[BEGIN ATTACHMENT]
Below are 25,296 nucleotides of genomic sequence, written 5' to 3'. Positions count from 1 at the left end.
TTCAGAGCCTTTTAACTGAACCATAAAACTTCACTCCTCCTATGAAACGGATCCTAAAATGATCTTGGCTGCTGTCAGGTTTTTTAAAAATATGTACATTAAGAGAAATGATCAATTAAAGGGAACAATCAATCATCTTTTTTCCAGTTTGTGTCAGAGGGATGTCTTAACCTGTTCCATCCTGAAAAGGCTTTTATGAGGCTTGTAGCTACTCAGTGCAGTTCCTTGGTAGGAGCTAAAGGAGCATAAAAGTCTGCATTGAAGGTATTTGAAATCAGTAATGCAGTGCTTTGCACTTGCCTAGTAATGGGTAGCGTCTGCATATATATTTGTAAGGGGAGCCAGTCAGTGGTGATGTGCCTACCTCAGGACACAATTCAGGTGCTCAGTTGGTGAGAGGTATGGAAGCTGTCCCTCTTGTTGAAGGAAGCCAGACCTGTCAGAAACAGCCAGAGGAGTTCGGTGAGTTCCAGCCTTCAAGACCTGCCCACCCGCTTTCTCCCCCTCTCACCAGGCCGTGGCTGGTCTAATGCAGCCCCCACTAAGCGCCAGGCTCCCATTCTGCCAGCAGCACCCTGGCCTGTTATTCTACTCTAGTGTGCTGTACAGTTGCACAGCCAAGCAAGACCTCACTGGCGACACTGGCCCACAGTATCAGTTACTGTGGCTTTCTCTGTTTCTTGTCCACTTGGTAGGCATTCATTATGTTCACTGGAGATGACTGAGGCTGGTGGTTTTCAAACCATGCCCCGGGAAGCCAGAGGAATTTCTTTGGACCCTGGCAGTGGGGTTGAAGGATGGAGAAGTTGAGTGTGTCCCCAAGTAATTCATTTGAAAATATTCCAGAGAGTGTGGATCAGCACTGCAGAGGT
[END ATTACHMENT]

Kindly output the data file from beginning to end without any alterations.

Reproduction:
Below are 25,296 nucleotides of genomic sequence, written 5' to 3'. Positions count from 1 at the left end.
TTCAGAGCCTTTTAACTGAACCATAAAACTTCACTCCTCCTATGAAACGGATCCTAAAATGATCTTGGCTGCTGTCAGGTTTTTTAAAAATATGTACATTAAGAGAAATGATCAATTAAAGGGAACAATCAATCATCTTTTTTCCAGTTTGTGTCAGAGGGATGTCTTAACCTGTTCCATCCTGAAAAGGCTTTTATGAGGCTTGTAGCTACTCAGTGCAGTTCCTTGGTAGGAGCTAAAGGAGCATAAAAGTCTGCATTGAAGGTATTTGAAATCAGTAATGCAGTGCTTTGCACTTGCCTAGTAATGGGTAGCGTCTGCATATATATTTGTAAGGGGAGCCAGTCAGTGGTGATGTGCCTACCTCAGGACACAATTCAGGTGCTCAGTTGGTGAGAGGTATGGAAGCTGTCCCTCTTGTTGAAGGAAGCCAGACCTGTCAGAAACAGCCAGAGGAGTTCGGTGAGTTCCAGCCTTCAAGACCTGCCCACCCGCTTTCTCCCCCTCTCACCAGGCCGTGGCTGGTCTAATGCAGCCCCCACTAAGCGCCAGGCTCCCATTCTGCCAGCAGCACCCTGGCCTGTTATTCTACTCTAGTGTGCTGTACAGTTGCACAGCCAAGCAAGACCTCACTGGCGACACTGGCCCACAGTATCAGTTACTGTGGCTTTCTCTGTTTCTTGTCCACTTGGTAGGCATTCATTATGTTCACTGGAGATGACTGAGGCTGGTGGTTTTCAAACCATGCCCCGGGAAGCCAGAGGAATTTCTTTGGACCCTGGCAGTGGGGTTGAAGGATGGAGAAGTTGAGTGTGTCCCCAAGTAATTCATTTGAAAATATTCCAGAGAGTGTGGATCAGCACTGCAGAGGT